American writer Edgar Allan Poe is regarded as the architect of modern short story, the inventor of the detective-fiction genre and a major contributor towards science fiction genre. The influential writer is recognised for his tales of mystery and macabre. His notable works include The Raven (poem), The Tell-Tale Heart and The Fall of the House of Usher (short stories).
Robert Frost was an American poet. An influential poet, Frost was honored with four Pulitzer Prizes for Poetry, the only poet to receive four such awards. One of America's public literary figures, Robert Frost received the Congressional Gold Medal in 1960. His works influenced other poets like Robert Francis, James Wright, Edward Thomas, Richard Wilbur, and Seamus Heaney.
Henry David Thoreau was an American philosopher, essayist, poet, and naturalist. He is credited with popularizing transcendentalism and simple living. His philosophy of civil disobedience, which was detailed in his essay of the same name, later influenced world-renowned personalities like Leo Tolstoy, Martin Luther King Jr., and Mahatma Gandhi.
Walt Whitman was an American poet, journalist, and essayist. Also a humanist, Whitman played a crucial role in the shift between transcendentalism and realism. Often referred to as the father of free verse, Whitman is one of the most influential American poets of all time. Several decades after his death, Walt Whitman's poetry remains influential.
Ralph Waldo Emerson was an American philosopher who led the transcendentalist movement that developed in the eastern United States in the 1820s and 1830s. He is credited with popularizing individualism through his numerous lectures and essays. Emerson influenced many thinkers and writers that followed him; he mentored Henry David Thoreau, who went on to become a leading transcendentalist.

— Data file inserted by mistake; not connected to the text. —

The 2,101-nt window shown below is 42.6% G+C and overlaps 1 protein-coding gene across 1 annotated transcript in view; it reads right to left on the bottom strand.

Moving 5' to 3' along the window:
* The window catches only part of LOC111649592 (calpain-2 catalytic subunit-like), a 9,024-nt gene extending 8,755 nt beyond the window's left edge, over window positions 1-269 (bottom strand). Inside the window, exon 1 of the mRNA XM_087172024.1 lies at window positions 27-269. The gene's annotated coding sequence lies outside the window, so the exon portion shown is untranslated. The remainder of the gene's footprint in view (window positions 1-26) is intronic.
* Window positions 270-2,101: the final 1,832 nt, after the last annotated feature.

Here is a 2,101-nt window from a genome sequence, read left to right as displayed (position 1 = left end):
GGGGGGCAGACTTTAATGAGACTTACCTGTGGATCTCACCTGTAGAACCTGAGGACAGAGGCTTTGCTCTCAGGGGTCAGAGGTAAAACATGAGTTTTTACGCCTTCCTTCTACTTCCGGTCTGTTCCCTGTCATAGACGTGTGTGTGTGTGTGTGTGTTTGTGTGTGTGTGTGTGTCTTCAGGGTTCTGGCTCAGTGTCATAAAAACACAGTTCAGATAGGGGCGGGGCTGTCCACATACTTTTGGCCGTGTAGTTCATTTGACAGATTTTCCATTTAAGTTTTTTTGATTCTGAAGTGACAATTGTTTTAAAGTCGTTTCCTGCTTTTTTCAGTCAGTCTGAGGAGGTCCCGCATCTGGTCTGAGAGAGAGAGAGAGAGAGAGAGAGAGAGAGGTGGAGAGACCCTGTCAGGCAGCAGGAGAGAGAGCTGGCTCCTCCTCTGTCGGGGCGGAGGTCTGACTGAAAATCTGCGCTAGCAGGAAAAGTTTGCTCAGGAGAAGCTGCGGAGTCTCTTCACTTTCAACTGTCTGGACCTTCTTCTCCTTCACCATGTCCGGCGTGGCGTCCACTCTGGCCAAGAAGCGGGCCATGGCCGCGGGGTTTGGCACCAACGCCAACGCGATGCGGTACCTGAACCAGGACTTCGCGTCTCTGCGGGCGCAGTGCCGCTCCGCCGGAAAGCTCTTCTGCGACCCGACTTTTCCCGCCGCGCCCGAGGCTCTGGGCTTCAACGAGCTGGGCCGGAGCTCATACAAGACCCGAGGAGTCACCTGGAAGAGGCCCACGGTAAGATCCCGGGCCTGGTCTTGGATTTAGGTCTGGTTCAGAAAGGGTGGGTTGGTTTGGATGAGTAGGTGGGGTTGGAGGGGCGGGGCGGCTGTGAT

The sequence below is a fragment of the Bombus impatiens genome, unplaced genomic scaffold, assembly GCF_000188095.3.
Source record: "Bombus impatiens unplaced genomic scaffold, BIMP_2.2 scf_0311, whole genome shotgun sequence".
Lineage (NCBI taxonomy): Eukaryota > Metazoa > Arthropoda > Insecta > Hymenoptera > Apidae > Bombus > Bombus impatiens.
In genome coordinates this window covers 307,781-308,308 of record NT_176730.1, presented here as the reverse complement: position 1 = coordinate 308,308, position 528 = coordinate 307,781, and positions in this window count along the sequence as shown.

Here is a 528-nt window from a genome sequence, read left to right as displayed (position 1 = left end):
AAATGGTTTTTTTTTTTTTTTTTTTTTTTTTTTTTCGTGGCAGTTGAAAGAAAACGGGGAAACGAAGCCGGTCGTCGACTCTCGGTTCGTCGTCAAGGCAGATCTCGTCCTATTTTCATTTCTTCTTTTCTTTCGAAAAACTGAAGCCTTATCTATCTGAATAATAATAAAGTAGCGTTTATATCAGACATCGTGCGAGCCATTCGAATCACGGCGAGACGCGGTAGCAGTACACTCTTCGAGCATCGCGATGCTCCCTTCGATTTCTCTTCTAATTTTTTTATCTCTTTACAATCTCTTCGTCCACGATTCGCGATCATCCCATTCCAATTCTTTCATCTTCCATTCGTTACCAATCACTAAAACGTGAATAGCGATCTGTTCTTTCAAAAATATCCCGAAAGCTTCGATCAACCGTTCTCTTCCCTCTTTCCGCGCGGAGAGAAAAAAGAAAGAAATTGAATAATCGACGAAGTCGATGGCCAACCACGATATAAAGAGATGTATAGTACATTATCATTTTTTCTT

Carl Sandburg had begun working since age 11 and been employed in various odd jobs, such as a truck driver, a harvester, and a brickyard hand, before being part of the Illinois Infantry. The two-time Pulitzer-winning poet and biographer late also won a Grammy for his recording of Lincoln Portrait.
Poet and author Dorothy Parker rose to fame with her published works in The New Yorker. She later formed the Algonquin Round Table. She also wrote for Hollywood films such as A Star Is Born and earned two Academy Award nominations. However, her association with left-wing politics got her blacklisted.
L. Frank Baum was an author remembered for writing children's books including The Wonderful Wizard of Oz, which inspired the 1902 Broadway musical and the 1939 live-action film of the same name. His works anticipated the invention of gadgets like TV that would be invented later. In 2013, Baum was made an inductee of the Chicago Literary Hall of Fame.
17 E. B. White
English writer and philosopher Aldous Huxley wrote countless books, including novels, short stories, non-fiction, and poems. He is best remembered for his science-fiction novels Brave New World and Island. The seven-time Nobel Prize nominee was also a Companion of Literature of the Royal Society of Literature and a Vedanta believer.
Gertrude Stein was an American playwright, novelist, poet, and art collector. She is remembered for publishing works about lesbian sexuality, which was considered a taboo at that time. Over the years, Gertrude Stein has been the subject of several works of art. In the 2011 movie Midnight in Paris, Stein was portrayed by Kathy Bates.
21 John Reed
23 Fanny Crosby
24 Emma Lazarus
28 Claude McKay
Claude McKay was a poet who played an influential role in the Harlem Renaissance. Remembered for his work If We Must Die, a poem written in response to mob attacks on African-American communities by white Americans, McKay was named the national poet of Jamaica in 1977. For his contribution to literature, he was posthumously honored with the Order of Jamaica.
Ruth Benedict was an American folklorist and anthropologist. Benedict, who played an important role in the American Folklore Society, also served as the American Anthropological Association's president; the association gives away an annual prize named after Ruth Benedict. In 2005, she was made an inductee of the National Women's Hall of Fame.
32 Hart Crane
35 Bret Harte
38 Joyce Kilmer
48 Franz Werfel
Franz Werfel worked in a shipping house and fought in World War I before making his mark as an Expressionist poet. His fame rests on the iconic novels The Song of Bernadette and The Forty Days of Musa Dagh, with the former being turned into a four-time Academy Award-winning film.